Evaluation of HeartSmarts, a Faith-Based Cardiovascular Health Education Program
- 519 Downloads
In order to effectively address cardiovascular disease among African Americans, evidence-based health information must be disseminated within a context aligned with the values and beliefs of the population. Faith-based organizations play a critical role in meeting the religious and spiritual needs of many African Americans. Additionally, faith-based organizations can be effective in health promotion. A manual was created by incorporating biblical scriptures relating to health messages drawn from existing health manuals oriented toward African Americans. Lay health educators active in their churches participated in a 12-week training to learn the basics of cardiovascular disease and methods for delivering the program to their congregations’ members. After the completion of the training, these lay health educators recruited participants from their respective churches and administered their own 12-week HeartSmarts program. Measurements of participants’ systolic and diastolic blood pressure (mmHg), height (in.), weight (lbs.), and waist circumference (in.) were taken, and cardiovascular disease knowledge assessments (based on 20 open-ended questions) were administered at the start and end of the 12-week programs. Fourteen predominantly African American churches in NYC participated. Of the 221 participants, 199 completed the program. There were significant reductions in pretest and posttest total participant averages for systolic BP (4.48 mmHg, p < 0.001), diastolic BP (3.38 mmHg, p < 0.001), weight (3lbs., p = 0.001), and BMI (0.46, p = 0.001). Cardiovascular disease health assessment scores had an average increase of 12.74 correct responses (p < 0.001). The HeartSmarts program may be an effective ecumenical and cultural model for disseminating health messages and reducing cardiovascular risk among African Americans.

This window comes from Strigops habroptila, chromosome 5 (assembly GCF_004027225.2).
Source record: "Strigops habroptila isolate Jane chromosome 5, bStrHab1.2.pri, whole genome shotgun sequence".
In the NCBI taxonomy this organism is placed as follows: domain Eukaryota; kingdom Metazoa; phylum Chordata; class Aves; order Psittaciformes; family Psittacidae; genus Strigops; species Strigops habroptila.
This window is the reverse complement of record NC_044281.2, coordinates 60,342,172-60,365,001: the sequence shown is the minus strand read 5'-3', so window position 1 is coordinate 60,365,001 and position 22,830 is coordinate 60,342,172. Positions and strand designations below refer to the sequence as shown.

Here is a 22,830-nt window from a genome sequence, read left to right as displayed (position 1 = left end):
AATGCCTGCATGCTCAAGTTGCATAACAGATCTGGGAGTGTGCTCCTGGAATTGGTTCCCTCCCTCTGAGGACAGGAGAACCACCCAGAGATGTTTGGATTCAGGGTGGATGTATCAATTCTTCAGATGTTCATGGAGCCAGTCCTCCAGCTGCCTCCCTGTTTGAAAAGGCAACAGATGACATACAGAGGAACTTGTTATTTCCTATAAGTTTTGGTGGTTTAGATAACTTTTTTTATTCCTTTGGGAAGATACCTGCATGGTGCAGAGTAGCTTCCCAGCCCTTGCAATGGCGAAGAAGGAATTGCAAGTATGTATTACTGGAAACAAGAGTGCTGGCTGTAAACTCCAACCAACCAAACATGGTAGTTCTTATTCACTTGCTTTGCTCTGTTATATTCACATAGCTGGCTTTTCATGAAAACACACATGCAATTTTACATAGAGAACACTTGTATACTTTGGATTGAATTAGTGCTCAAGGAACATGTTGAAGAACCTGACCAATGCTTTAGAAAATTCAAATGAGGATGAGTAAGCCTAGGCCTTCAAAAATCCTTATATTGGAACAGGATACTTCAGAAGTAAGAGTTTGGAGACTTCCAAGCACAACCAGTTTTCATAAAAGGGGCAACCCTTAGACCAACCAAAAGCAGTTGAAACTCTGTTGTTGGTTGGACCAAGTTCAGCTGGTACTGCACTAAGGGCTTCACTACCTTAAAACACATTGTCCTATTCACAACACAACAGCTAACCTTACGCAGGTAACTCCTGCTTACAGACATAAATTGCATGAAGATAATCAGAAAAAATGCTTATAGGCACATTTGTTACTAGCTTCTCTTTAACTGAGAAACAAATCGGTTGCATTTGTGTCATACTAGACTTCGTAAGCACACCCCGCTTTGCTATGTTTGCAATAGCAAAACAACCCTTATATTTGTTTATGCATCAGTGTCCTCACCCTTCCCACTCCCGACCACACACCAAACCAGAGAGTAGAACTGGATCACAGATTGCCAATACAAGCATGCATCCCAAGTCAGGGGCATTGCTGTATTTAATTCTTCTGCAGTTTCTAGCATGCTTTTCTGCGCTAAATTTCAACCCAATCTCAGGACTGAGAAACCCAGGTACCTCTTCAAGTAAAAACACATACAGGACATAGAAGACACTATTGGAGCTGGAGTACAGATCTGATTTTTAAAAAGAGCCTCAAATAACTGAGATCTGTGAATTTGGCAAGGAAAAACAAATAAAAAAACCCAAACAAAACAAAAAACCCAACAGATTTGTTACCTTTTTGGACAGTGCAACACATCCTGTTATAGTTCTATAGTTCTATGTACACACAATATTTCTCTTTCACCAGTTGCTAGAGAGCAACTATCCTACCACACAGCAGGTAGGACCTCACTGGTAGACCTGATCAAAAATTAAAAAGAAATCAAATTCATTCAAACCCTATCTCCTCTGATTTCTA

KeywordsCardiovascular disease Health education Community Faith-based organizations
Compliance with Ethical Standards
Conflict of Interest
All authors declare that they have no conflict of interest.
This article does not contain any studies with human participants performed by any of the authors.
- Artinian, N. T., Fletcher, G. F., Mozaffarian, D., et al. (2010). Interventions to promote physical activity and dietary lifestyle changes for cardiovascular risk factor reduction in adults: A scientific statement from the American Heart Association. Circulation, 122, 406–441.CrossRefPubMedGoogle Scholar
- Hoyert, D. L., & Xu, J. Q. (2012). Deaths: Preliminary data for 2011. National vital statistics reports, 61(6). Retrieved from http://www.cdc.gov/nchs/data/nvsr/nvsr61/nvsr61_06.pdf.
- Johnson, B. R. (2002). Objective hope: Assessing the effectiveness of faith-based organizations: A review of the literature. New York, NY: Manhattan Institute Publications. Retrieved from http://www.manhattan-institute.org/pdf/crrucs_objective_hope.pdf.
- Kim, K. H., Linnan, L., Campbell, M. K., Brooks, C., Koenig, H. G., & Wiesen, C. (2008). The WORD (wholeness, oneness, righteousness, deliverance): A faith-based weight-loss program utilizing a community-based participatory research approach. Health Education and Behavior, 35(5), 634–650. doi: 10.1177/1090198106291985.CrossRefPubMedGoogle Scholar
- Lasater, T. M., Becker, D. M., Hill, M. N., & Gans, K. M. (1997). Synthesis of findings and issues from religious-based cardiovascular disease prevention trials. Annals of Epidemiology, 7(57), s47–s53.Google Scholar
- Liao, Y., Tucker, P., Okoro, C. A., Giles, W. H., Mokdad, A. H., & Harris, V. B. (2004). REACH 2010 surveillance for health status in minority communities—United States, 2001–2002. MMWR Surveillance Summaries, 53, 1–36.Google Scholar
- Martins, D., Tareen, N., Ogedegbe, G., Pan, D., & Norris, K. (2008). The relative risk of cardiovascular death among racial and ethnic minorities with metabolic syndrome: data from the NHANES-II mortality follow-up. Journal of the National Medical Association, 100, 565–571.CrossRefPubMedPubMedCentralGoogle Scholar
- Sundquist, J., Winkleby, M. A., & Pudaric, S. (2001). Cardiovascular disease risk factors among older black, Mexican-American, and white women and men: An analysis of NHANES III, 1988–1994. Third national health and nutrition examination survey. Journal of the American Geriatrics Society, 49, 109–116.CrossRefPubMedGoogle Scholar
- Tettey, N., Duran, P. A., Andersen, H. S., Washington, N., & Boutin-Foster, C. (2016). “It’s like backing up science with scripture”: Perceptions of HeartSmarts, a faith-based cardiovascular health education program. Journal Religia Health Epubulication,. doi: 10.1007/s10943-016-0196-9.Google Scholar